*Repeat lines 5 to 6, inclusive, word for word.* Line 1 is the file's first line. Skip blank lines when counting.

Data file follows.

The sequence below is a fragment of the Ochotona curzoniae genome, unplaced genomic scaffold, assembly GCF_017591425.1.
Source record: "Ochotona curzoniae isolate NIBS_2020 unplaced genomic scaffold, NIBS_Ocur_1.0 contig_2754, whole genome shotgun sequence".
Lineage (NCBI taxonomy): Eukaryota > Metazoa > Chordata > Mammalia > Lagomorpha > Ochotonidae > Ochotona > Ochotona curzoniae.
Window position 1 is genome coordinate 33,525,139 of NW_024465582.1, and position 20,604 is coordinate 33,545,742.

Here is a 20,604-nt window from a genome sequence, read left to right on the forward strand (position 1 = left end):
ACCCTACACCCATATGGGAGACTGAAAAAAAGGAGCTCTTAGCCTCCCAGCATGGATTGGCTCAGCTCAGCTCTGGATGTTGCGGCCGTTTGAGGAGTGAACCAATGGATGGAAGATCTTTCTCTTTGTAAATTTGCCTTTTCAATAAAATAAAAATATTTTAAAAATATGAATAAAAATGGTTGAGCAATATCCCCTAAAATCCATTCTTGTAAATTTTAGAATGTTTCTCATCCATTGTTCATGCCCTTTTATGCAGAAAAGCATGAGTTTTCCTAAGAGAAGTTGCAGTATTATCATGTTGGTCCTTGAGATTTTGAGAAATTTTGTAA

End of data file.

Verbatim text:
Here is a 20,604-nt window from a genome sequence, read left to right on the forward strand (position 1 = left end):
ACCCTACACCCATATGGGAGACTGAAAAAAAGGAGCTCTTAGCCTCCCAGCATGGATTGGCTCAGCTCAGCTCTGGATGTTGCGGCCGTTTGAGGAGTGAACCAATGGATGGAAGATCTTTCTCTTTGTAAATTTGCCTTTTCAATAAAATAAAAATATTTTAAAAATATGAATAAAAATGGTTGAGCAATATCCCCTAAAATCCATTCTTGTAAATTTTAGAATGTTTCTCATCCATTGTTCATGCCCTTTTATGCAGAAAAGCATGAGTTTTCCTAAGAGAAGTTGCAGTATTATCATGTTGGTCCTTGAGATTTTGAGAAATTTTGTAA